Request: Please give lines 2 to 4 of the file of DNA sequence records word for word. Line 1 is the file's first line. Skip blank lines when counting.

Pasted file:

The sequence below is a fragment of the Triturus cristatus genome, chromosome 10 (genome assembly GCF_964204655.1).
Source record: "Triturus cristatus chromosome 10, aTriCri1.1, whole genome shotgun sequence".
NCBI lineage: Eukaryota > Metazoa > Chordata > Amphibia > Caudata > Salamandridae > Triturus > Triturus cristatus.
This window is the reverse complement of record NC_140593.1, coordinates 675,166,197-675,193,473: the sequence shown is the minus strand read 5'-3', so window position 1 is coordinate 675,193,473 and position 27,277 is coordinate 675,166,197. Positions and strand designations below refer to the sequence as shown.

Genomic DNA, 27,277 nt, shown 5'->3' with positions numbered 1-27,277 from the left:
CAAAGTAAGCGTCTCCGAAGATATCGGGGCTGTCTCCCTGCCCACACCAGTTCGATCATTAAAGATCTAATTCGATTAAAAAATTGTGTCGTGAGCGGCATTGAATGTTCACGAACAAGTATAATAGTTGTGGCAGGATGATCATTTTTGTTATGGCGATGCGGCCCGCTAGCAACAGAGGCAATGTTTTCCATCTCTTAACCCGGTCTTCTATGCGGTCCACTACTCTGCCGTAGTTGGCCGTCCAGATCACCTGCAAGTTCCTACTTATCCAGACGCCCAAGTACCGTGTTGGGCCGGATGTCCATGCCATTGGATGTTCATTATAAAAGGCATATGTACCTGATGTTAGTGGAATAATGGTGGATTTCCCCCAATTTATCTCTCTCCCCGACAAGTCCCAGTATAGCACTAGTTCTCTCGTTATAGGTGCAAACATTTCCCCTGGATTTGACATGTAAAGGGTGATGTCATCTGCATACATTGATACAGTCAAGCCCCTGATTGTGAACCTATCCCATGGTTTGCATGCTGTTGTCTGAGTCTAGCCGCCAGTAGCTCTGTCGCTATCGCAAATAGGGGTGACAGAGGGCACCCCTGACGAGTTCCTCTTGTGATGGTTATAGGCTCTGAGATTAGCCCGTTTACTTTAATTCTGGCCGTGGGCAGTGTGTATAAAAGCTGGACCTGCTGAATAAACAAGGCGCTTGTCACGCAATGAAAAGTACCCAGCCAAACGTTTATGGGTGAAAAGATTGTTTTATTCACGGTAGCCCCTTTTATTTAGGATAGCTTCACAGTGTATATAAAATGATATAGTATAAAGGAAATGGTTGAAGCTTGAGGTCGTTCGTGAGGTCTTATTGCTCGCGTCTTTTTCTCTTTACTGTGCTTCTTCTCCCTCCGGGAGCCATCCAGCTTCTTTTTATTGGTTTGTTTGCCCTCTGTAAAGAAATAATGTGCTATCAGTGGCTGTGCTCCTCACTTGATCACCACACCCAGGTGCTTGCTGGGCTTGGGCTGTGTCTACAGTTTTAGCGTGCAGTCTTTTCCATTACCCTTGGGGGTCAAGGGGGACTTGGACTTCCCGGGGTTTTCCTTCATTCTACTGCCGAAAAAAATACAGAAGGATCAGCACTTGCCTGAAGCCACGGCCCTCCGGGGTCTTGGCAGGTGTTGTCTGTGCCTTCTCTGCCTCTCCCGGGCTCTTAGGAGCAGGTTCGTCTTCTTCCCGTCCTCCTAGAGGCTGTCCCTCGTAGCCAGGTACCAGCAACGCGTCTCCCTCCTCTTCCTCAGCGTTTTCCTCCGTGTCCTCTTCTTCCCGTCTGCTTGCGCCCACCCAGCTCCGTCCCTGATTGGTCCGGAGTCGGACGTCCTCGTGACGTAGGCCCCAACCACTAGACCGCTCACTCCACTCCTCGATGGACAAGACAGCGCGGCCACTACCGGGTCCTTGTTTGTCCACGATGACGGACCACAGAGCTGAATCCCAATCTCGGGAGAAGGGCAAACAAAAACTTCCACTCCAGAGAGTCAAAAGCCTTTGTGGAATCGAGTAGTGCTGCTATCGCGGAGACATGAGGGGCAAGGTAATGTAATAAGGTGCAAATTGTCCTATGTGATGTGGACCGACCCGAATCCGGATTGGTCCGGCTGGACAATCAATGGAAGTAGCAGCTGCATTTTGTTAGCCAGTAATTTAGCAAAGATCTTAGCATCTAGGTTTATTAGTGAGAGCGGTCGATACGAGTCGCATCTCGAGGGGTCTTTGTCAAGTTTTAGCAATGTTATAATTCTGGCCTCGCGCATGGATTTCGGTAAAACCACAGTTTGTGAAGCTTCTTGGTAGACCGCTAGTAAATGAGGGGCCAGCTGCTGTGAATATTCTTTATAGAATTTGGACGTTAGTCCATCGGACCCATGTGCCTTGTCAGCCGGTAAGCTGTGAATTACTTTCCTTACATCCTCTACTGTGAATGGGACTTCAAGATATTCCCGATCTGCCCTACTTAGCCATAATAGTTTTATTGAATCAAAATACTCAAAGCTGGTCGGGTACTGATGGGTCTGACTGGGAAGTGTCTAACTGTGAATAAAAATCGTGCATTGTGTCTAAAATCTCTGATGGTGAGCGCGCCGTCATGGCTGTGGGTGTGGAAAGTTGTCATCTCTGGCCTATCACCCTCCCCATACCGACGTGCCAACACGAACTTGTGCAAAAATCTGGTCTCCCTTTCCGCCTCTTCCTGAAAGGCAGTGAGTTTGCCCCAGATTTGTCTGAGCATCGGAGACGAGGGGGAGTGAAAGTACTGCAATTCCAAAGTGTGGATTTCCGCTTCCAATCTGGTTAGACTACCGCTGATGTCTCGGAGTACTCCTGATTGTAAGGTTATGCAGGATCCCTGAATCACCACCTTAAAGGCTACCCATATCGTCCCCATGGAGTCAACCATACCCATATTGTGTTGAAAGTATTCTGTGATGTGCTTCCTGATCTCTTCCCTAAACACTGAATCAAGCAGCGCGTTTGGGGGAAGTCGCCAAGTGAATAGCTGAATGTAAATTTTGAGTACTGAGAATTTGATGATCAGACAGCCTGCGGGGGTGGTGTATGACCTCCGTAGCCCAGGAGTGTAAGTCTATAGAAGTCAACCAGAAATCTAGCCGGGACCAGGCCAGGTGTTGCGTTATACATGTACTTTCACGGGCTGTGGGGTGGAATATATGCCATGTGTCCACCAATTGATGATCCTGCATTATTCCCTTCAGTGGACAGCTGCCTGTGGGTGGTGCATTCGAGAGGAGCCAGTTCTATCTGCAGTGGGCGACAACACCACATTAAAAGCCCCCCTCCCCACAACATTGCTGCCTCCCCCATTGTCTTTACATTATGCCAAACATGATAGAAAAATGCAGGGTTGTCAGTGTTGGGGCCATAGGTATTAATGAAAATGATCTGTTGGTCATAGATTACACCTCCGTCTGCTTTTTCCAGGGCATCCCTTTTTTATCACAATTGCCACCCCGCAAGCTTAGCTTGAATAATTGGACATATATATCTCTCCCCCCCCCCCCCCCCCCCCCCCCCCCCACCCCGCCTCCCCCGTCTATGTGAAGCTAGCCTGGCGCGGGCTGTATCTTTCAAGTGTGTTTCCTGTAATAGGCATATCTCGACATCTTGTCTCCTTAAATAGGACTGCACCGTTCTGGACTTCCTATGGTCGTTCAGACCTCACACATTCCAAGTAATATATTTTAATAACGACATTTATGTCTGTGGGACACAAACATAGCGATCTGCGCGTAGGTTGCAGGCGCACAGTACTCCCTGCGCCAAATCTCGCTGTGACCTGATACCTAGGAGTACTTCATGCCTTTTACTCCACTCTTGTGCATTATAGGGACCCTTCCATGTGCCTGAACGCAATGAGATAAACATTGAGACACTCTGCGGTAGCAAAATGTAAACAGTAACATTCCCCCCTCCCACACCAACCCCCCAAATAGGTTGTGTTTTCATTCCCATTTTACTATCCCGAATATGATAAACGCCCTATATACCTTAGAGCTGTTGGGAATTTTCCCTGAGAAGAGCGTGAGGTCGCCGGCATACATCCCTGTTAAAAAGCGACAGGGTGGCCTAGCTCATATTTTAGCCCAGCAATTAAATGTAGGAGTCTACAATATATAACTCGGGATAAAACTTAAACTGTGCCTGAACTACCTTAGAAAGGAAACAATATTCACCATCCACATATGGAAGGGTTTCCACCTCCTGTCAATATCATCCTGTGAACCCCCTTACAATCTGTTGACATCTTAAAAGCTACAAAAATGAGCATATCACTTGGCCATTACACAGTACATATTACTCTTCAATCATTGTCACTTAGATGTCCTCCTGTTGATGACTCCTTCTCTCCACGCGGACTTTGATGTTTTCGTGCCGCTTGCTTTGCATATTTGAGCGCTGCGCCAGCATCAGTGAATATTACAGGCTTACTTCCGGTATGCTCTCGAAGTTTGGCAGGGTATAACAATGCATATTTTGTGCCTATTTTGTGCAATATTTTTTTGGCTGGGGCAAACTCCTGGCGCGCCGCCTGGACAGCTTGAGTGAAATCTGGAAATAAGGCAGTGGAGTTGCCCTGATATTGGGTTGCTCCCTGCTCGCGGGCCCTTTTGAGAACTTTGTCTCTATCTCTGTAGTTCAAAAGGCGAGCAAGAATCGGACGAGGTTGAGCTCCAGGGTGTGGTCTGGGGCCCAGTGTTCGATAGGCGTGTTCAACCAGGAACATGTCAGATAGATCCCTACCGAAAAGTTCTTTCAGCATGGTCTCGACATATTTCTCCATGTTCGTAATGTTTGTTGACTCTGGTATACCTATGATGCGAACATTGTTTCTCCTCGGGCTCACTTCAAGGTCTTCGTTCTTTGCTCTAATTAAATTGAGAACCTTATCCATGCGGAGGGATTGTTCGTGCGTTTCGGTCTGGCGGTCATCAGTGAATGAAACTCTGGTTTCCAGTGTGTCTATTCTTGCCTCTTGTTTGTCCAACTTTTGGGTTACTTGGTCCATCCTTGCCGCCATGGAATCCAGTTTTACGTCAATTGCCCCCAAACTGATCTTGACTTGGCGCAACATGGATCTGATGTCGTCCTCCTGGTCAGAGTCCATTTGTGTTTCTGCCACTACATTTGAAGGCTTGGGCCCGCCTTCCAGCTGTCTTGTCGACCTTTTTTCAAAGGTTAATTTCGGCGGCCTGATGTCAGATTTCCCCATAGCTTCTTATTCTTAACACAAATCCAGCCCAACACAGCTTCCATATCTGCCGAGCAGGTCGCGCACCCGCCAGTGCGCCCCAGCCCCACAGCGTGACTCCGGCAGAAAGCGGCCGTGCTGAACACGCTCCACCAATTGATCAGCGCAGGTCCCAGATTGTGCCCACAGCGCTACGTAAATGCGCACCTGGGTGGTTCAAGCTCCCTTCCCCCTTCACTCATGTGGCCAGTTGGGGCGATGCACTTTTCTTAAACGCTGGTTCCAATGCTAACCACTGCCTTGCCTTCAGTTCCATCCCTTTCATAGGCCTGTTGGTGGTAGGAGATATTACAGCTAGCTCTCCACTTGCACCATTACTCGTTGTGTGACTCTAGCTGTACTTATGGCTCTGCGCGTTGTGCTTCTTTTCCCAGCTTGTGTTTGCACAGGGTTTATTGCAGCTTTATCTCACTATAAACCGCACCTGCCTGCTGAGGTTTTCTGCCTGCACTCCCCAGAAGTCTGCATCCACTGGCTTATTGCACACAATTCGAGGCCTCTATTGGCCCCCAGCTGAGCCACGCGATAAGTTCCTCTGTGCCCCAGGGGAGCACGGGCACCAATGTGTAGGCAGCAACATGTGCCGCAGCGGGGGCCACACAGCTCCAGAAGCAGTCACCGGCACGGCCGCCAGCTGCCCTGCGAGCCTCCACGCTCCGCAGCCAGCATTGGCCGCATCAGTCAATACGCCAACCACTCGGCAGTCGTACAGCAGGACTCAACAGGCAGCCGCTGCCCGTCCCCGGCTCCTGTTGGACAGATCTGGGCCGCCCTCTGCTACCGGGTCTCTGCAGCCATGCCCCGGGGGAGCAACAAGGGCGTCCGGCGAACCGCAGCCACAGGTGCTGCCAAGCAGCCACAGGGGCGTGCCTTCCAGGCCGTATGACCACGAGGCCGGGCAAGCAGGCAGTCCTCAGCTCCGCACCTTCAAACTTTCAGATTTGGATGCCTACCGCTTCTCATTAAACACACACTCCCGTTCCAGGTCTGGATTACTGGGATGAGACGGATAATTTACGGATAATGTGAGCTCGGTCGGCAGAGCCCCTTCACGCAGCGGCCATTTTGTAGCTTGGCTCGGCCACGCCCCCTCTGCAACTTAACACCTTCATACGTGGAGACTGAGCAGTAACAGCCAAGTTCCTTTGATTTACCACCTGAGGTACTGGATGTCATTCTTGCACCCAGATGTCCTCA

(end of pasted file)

Source record: "Triturus cristatus chromosome 10, aTriCri1.1, whole genome shotgun sequence".
NCBI lineage: Eukaryota > Metazoa > Chordata > Amphibia > Caudata > Salamandridae > Triturus > Triturus cristatus.
This window is the reverse complement of record NC_140593.1, coordinates 675,166,197-675,193,473: the sequence shown is the minus strand read 5'-3', so window position 1 is coordinate 675,193,473 and position 27,277 is coordinate 675,166,197. Positions and strand designations below refer to the sequence as shown.